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What We’re Reading: Letterpress Mail Goodies

2011 April 14


April has been a fabulous month. Nothing says springtime like receiving poetry in the mail during National Poetry Month. From my lovely friend Meryl DePasquale at Four-Letter Press sending me wonderful letterpress mail art, to a poetry collection from Holy Cow! Press (suspense: look for it in an upcoming WWR post!), to this week’s subject of WWR, Feelings Using Wolves. Feelings Using Wolves is a poetry collaboration between Emily Kendal Frey and Zachary Schomburg, published by Small Fires Press out of Memphis, Tennessee. The book itself (from an edition of 74 soft covers) was enough to make me hyperventilate: carefully designed, letterpress printed on marvelous handmade paper, and beautifully hand-bound by Friedrich Kerksieck. The craftsmanship, time, patience, and artistic eye that went into this labor of love is obvious.

And then there’s the poetry – quirky, deliberate, bodily, and even a little sexy, this trio of poets and bookmaker have got their collaborative art to a saucy, textured science. The poems drift between the poetic and the goofy – such as poo-burritos. Yes, I said it. Buy it for yourself, and you’ll see what I mean. It’s a finicky balancing act attempted by many, but not always met with success. Frey and Schomburg succeed. It makes me wonder how their process works, and how they balance each other out as writers when collaborating. They’ve done two other collaborative works before: Team Sad (Cinematheque, 2010) and OK, Goodnight (Future Tense Books, 2010), that I want to check out now, too. The poems are short and simple, none amounting to more than 14 lines long, with short individual line lengths, too. Not a word is wasted, misplaced, or not brought to its full potential. The poems make you ponder, then interrupt your oh-so-thoughtful reverie with a fresh pinch o’ humor.

Favorite poems: “Feelings Using Wolves,” “The Space Between Burned Out Suns,” and “Little Handle.”

A favorite snippet:

when a tree breathes

you can feel


the forest bend forward

on its elbows

(From “Tree Lung.”) I hope you get some equally intriguing surprises this spring! Tell me, what have you been reading to honor this month of poetry?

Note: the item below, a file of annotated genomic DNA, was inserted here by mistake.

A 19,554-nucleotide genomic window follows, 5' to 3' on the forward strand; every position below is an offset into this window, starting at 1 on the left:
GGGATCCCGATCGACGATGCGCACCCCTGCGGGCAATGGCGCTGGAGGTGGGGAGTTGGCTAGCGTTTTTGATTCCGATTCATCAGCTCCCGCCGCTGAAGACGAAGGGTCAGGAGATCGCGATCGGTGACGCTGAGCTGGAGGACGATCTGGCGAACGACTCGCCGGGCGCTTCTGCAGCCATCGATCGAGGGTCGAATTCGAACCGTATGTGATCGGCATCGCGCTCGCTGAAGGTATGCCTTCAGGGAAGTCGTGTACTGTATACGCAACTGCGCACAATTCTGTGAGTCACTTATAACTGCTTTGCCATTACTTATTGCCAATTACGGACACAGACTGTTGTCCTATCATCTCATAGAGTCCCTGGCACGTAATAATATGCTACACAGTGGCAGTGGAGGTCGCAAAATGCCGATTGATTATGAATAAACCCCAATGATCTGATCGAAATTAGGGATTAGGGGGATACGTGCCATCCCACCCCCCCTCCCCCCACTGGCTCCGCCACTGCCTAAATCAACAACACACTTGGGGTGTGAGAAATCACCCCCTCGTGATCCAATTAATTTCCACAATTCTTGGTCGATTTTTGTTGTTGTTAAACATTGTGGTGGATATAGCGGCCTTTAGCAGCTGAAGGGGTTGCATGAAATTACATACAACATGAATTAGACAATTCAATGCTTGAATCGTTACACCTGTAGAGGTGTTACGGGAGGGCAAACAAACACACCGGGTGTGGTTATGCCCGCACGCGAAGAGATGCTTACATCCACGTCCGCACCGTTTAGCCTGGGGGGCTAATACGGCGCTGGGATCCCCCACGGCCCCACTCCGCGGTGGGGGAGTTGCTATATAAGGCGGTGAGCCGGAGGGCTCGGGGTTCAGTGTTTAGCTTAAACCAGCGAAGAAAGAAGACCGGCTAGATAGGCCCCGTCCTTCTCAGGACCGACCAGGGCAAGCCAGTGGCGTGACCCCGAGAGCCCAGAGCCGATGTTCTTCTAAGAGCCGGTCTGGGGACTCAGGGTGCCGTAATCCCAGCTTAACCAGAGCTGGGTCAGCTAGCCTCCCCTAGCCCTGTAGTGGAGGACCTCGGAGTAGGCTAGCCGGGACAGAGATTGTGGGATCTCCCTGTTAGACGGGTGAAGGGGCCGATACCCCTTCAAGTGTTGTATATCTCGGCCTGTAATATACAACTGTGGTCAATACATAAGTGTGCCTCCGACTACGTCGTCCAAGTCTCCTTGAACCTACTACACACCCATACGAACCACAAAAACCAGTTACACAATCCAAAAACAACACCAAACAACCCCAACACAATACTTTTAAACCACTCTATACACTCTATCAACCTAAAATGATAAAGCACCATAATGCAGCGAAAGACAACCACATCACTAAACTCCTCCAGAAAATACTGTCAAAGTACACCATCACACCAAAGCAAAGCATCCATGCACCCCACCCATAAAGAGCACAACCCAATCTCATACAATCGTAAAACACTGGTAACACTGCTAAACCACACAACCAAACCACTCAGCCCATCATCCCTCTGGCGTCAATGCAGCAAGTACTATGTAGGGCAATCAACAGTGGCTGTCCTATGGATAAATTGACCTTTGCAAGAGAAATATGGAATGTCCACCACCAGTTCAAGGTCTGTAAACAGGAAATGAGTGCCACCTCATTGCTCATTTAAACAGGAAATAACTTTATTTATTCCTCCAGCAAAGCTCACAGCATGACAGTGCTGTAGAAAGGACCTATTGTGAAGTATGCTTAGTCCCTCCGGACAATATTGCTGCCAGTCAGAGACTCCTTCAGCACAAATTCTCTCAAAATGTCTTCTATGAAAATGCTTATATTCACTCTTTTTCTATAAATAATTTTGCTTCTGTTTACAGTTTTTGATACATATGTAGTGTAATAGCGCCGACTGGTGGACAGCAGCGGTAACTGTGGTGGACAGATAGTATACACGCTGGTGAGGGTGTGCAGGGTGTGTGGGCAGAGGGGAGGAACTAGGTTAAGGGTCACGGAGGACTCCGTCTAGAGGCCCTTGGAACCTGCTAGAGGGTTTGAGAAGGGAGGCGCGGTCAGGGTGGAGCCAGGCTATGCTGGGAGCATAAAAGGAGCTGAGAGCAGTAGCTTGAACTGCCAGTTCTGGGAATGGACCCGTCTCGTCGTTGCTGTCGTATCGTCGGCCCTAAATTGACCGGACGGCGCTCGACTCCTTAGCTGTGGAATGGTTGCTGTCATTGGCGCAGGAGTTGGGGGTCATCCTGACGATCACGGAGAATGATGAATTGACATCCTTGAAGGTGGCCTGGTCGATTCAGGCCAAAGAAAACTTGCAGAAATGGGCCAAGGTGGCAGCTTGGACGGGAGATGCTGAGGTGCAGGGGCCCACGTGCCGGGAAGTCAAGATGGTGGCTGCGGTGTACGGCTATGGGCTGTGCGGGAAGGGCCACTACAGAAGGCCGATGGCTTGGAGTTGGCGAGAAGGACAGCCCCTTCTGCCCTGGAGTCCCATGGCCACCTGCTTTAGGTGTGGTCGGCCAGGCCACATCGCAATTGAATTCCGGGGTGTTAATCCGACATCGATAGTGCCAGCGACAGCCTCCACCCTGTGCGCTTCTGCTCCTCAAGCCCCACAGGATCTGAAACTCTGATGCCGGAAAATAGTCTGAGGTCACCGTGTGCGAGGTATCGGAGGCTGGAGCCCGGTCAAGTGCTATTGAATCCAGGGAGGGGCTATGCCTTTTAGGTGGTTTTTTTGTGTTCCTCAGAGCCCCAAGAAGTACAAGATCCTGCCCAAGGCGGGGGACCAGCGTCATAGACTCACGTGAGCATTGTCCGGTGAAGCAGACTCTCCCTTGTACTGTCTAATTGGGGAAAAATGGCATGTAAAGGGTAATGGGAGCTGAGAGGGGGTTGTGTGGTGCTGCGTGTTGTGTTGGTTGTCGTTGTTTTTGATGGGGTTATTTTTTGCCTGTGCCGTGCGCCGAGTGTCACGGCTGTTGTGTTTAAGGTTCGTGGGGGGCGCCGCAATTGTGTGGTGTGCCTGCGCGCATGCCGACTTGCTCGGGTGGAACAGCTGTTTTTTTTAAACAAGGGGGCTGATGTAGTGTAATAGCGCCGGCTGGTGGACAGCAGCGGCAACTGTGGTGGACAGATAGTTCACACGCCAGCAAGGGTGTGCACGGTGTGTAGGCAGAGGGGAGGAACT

3 Responses
  1. timothy permalink
    April 14, 2011

    One of the fun things for me about your site is that I’m learning a ton about the letterpress scene that’s out there. I did one very limited broadside because a friend of mine was in a letterpress class, but I wasn’t terribly involved in the process, and it wasn’t a new poem – she had a piece in mind that she wanted to do. Anyway, even in the past month of reading what you’ve posted I’ve gained a ton of insight into this side of writing that I’ve wanted to expand into but haven’t known where to look. So thanks for that!

    In honor of National Poetry Month I’ve been reading an anthology called The Rag and Bone Shop of the Heart by Robert Bly, James Hillman and Michael Meade. Anthologies can be hit or miss, especially one that has a “purpose”, but this one is pretty right on. They subtitled it “Poems for Men”, but a female coworker and fellow poet recommended it to me. It features a ton of phenomenal poets, classic and contemporary, including a bunch of women writers. It’s definitely an anthology to have around.

  2. Wren permalink
    April 14, 2011

    I’m glad you’re enjoying our letterpress obsession – it’s so fascinating to me! We’re actually in the process of buying our own little letterpress, so I’m sure you’ll be seeing more of these letterpress posts. Are there specific things you want to know about the process, or other printers? Have you seen our broadside? (Go to Press Here in the top menu.) We’re hoping to print a new one soon…

    I looked up the anthology you recommended, and found out it’s named after the last line of a poem by William Butler Yeats – “The Circus Animal’s Desertion.” Have you read it? It adds an interesting spin on the name of the anthology! It’s so interesting to me when literature references other literature. The anthology referenced this poem, this poem references Oisin, the legendary poet from Irish mythology, who married a fairy, and Cuchulain, another mythical Irish hero. Does this play into your reading of the anthology? Do they mention anything about this in the editor’s note? Hmm, I am definitely intrigued by this anthology now! Thanks for the recommendation!

    Here’s a link to a blog that has the full Yeats poem:

  3. timothy permalink
    April 15, 2011

    I have seen your broadside and if funds were just a liiittle more steady I would snap one up yesterday. I think I’m drawn to letterpress because of the all around tactility – everything from the creation to the product is, by it’s very nature, something that begs to be touched and scrutinized closely. I find that really beautiful. Once you’ve acquired your letterpress I’d love a step-by-step look through the whole process.

    I have read that Yeats poem – in fact, the third section of the poem is the epigram that prefaces the whole book, so yes it certainly did affect my reading of the collection. The forward to the book also talks about Irish mythology to make a point about the broader place of poetry in culture. It’s a fascinating book. There’s a forward to every section that enlightens the readin of the poems in that section. I’ve learned a lot about poetry since picking it up.

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